Epilepsy today is largely treated with medication. Medications to control seizures are called antiepileptic drugs (AEDs). AEDs are intended to reduce or stop seizures, preferably with minimal or no side-effects. They do not cure epilepsy, they are to control the seizures.
Finding the right medication for you
Many people gain seizure control with the first medication they try however some people may need to trial more than one medication before they obtain seizure control.
The choice of medication depends upon things like the seizure type or syndrome, age, gender, other health conditions, lifestyle, employment and side effects. Your doctor will consider these before prescribing one for you.
Your doctor will give you instructions on how and when to take the medication and any possible unwanted effects that may occur. The pharmacist should also help with any questions.
However, finding the best epilepsy medication for you can be complicated and your doctor may need to change your medication or dose from time to time to better control your seizures or reduce unwanted side effects.
Take your medication as prescribed. Changing the dose or daily routine may provoke unexpected seizures or side effects. If you are not happy with your medication for some reason, contact your GP or neurologist.
Read the manufacturer’s instructions and information.
When medication is prescribed, ask your doctor:
- What to expect when starting the medication
- What other medicines may interfere with your medication or vice versa
- What side effects should you be concerned about
- What to do if you miss a dose
- How to keep a good supply so you don’t run out
- Any specific instructions about storing the medication
- About drinking alcohol or other drug use
- About considering future pregnancies.
It is common for people to forget to take their medication occasionally, so it is worth discussing with the doctor what to do if this happens.
For good seizure control, it is important with antiepileptic medication to keep stable levels of the drug in the bloodstream. Missing medication may sometimes cause a seizure. If you realise that you have forgotten a dose, speak to your doctor so you know what to do. See Dr. Dan McLaughlin discussing what to do about missing medications.
Tips that may help:
- Have a regular routine when taking your medication so you are less likely to forget
- Take the medication with meals or using a tablet dosette box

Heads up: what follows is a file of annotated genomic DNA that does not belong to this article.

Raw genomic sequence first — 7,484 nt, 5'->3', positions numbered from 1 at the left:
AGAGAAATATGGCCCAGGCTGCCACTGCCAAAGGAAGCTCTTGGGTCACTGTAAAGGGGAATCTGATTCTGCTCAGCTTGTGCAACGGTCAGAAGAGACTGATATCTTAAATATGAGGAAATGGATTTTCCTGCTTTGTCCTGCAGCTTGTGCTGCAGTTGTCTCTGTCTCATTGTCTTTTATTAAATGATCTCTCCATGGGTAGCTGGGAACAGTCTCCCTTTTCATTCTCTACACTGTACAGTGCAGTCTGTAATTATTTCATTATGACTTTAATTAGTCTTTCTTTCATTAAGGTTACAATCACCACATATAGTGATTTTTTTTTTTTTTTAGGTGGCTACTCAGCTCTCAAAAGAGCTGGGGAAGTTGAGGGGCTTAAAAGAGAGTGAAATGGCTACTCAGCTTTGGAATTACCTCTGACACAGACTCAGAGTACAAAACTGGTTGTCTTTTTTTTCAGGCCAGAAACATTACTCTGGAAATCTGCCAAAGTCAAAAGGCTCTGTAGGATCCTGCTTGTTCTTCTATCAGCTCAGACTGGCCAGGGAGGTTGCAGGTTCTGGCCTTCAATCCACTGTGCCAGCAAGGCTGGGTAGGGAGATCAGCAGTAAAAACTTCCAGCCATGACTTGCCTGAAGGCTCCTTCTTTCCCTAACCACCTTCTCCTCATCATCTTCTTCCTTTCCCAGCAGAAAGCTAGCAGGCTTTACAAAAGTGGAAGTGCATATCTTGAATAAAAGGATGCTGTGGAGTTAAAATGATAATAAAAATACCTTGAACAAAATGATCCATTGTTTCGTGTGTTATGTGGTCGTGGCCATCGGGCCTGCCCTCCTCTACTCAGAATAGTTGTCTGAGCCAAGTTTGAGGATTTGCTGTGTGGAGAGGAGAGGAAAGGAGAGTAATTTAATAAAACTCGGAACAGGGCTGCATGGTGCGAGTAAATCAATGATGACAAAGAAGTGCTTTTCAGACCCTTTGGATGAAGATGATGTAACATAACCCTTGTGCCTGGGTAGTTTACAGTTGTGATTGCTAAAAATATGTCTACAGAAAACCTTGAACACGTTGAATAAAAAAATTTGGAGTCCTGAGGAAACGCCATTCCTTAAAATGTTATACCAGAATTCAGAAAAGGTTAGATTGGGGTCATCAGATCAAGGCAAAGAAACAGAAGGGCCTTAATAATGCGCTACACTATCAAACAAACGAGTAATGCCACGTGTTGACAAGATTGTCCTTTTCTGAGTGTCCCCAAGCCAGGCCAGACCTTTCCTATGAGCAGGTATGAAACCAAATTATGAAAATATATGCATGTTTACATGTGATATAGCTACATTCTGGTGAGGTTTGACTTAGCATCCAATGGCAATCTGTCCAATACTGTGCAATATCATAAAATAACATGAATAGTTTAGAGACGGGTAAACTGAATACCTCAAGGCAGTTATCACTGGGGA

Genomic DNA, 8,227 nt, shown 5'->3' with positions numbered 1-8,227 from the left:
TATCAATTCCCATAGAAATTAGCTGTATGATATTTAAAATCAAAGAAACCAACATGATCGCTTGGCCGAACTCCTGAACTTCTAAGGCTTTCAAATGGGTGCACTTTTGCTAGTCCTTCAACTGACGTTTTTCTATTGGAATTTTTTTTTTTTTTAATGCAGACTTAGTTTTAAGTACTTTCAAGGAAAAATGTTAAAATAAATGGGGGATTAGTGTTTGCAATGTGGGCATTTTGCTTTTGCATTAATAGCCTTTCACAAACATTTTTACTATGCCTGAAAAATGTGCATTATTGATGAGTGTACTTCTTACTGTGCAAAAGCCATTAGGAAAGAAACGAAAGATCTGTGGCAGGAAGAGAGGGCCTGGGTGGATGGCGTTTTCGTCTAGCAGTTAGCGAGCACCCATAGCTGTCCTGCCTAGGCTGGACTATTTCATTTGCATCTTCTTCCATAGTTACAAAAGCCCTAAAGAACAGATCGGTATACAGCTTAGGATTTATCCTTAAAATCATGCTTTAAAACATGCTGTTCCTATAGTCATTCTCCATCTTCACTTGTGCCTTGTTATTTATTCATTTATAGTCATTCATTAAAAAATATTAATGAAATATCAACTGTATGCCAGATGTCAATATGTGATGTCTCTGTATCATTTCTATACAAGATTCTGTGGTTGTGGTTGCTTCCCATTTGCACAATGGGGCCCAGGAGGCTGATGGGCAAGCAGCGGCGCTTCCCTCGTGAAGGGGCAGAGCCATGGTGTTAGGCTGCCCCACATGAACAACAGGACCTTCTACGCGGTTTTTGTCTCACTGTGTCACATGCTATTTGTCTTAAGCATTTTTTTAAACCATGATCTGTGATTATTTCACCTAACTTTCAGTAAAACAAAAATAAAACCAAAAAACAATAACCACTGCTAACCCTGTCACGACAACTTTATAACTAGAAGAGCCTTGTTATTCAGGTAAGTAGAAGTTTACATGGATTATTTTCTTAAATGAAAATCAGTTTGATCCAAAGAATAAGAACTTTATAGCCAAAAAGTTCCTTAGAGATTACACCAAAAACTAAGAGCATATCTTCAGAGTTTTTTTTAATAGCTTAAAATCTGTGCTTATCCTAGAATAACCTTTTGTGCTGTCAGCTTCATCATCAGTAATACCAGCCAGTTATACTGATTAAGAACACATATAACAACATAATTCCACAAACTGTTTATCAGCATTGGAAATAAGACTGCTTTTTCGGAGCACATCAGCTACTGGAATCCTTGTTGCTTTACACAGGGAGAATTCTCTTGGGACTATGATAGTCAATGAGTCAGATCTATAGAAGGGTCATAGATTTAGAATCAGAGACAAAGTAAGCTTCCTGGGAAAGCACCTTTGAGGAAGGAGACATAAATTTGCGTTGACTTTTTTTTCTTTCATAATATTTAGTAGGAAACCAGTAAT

- Keep good supplies to avoid running out of medication(s) at the last minute, particularly if you are away
- If a dose is missed it generally should be taken as soon as you remember.
- Do not double up on doses. It is important not to take the missed dose if it is close to the next due dose
- Keep a record of doses that have been missed.
All antiepileptic medications have side effects especially when the medication is first started. Many people find a few weeks after starting, the side effects tend to lessen or disappear. If the side-effects are related to the dose being too high, they often diminish with a reduction in dose.
The prescribing doctor needs to be aware, especially if the side-effects persist, are intolerable or are listed as serious.
Sometimes a change of medication will be needed if the effects are an allergic reaction or unacceptable for that person.
Also be aware that:
Some antiepileptic medication can reduce the effectiveness of the contraceptive pill and some contraceptive pills can affect the uptake and absorption of some antiepileptic medication. This may mean that the type or dose of contraception may need to be changed.
Some antiepileptic medication are known to have a higher risk of causing birth defects so women who are planning a pregnancy should plan well ahead and discuss medication choice with the neurologist.
Children can sometimes have the opposite reactions to adults. For instance a medication that makes some adults drowsy may make a child over active.
Stopping the medication
Never stop or change the dose of a medication without speaking to your doctor.
Any withdrawal from antiepileptic medication should be done slowly and under medical supervision. Suddenly stopping these drugs can provoke a seizure or seizures, often more severe than usual.
Monitoring blood levels
The main goal of antiepileptic medication is to have good seizure control with few or no side effects. If this is the case, then blood level monitoring is not usually necessary.
There are some situations where medication blood level monitoring is needed such as when someone is:
- taking phenytoin (Dilantin)
- having more seizures than usual or changes in seizures or seizure control
- taking many medications
- a young child, elderly or disabled
- having what are thought to be unwanted effects
- suffering from another medical condition
If a person is having unwanted side effects from medication or they are feeling unwell, the doctor may suggest other tests to check the levels of medication in the person’s blood, bone marrow and liver.
For more information go to:
For more details on your particular medication, click here:
- EAA Seizure Smart – Medical management factsheet
- EAA Seizure Smart – Guide to medications factsheet.
– Dr. Andrew Bleasel – Seizure Control
– Dr. Dan McLaughlin – Missed Medication
Younger children may have difficulty swallowing tablets. For information click here.